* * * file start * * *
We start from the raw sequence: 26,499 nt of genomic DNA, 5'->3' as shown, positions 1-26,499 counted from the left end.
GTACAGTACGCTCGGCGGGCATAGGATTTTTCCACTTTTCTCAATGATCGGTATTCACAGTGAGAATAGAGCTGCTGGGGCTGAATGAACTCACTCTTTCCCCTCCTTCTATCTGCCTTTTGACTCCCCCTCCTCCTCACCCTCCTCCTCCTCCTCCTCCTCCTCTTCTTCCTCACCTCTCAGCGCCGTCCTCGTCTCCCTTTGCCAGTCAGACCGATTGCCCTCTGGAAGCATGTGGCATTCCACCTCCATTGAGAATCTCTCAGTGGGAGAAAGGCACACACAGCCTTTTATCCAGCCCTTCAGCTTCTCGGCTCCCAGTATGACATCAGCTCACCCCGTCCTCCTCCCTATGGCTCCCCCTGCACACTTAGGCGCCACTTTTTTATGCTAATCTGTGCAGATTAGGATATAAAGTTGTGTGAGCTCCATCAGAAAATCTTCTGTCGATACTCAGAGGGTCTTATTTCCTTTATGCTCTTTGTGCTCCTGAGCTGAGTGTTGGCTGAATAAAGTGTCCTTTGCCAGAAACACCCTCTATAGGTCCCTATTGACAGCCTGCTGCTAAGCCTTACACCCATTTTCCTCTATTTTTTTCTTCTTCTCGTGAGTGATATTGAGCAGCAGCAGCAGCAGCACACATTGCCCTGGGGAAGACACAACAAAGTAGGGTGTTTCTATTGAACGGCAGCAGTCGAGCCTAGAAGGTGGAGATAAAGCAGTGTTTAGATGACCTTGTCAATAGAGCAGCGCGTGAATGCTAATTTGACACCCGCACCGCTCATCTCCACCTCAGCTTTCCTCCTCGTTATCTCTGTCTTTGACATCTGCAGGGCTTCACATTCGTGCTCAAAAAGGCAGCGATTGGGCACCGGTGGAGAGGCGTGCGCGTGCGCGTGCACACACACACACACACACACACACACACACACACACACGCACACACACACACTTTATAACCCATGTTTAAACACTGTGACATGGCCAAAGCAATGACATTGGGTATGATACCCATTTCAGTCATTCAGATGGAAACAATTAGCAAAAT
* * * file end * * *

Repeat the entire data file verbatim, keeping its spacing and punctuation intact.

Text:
We start from the raw sequence: 26,499 nt of genomic DNA, 5'->3' as shown, positions 1-26,499 counted from the left end.
GTACAGTACGCTCGGCGGGCATAGGATTTTTCCACTTTTCTCAATGATCGGTATTCACAGTGAGAATAGAGCTGCTGGGGCTGAATGAACTCACTCTTTCCCCTCCTTCTATCTGCCTTTTGACTCCCCCTCCTCCTCACCCTCCTCCTCCTCCTCCTCCTCCTCTTCTTCCTCACCTCTCAGCGCCGTCCTCGTCTCCCTTTGCCAGTCAGACCGATTGCCCTCTGGAAGCATGTGGCATTCCACCTCCATTGAGAATCTCTCAGTGGGAGAAAGGCACACACAGCCTTTTATCCAGCCCTTCAGCTTCTCGGCTCCCAGTATGACATCAGCTCACCCCGTCCTCCTCCCTATGGCTCCCCCTGCACACTTAGGCGCCACTTTTTTATGCTAATCTGTGCAGATTAGGATATAAAGTTGTGTGAGCTCCATCAGAAAATCTTCTGTCGATACTCAGAGGGTCTTATTTCCTTTATGCTCTTTGTGCTCCTGAGCTGAGTGTTGGCTGAATAAAGTGTCCTTTGCCAGAAACACCCTCTATAGGTCCCTATTGACAGCCTGCTGCTAAGCCTTACACCCATTTTCCTCTATTTTTTTCTTCTTCTCGTGAGTGATATTGAGCAGCAGCAGCAGCAGCACACATTGCCCTGGGGAAGACACAACAAAGTAGGGTGTTTCTATTGAACGGCAGCAGTCGAGCCTAGAAGGTGGAGATAAAGCAGTGTTTAGATGACCTTGTCAATAGAGCAGCGCGTGAATGCTAATTTGACACCCGCACCGCTCATCTCCACCTCAGCTTTCCTCCTCGTTATCTCTGTCTTTGACATCTGCAGGGCTTCACATTCGTGCTCAAAAAGGCAGCGATTGGGCACCGGTGGAGAGGCGTGCGCGTGCGCGTGCACACACACACACACACACACACACACACACACACACACGCACACACACACACTTTATAACCCATGTTTAAACACTGTGACATGGCCAAAGCAATGACATTGGGTATGATACCCATTTCAGTCATTCAGATGGAAACAATTAGCAAAAT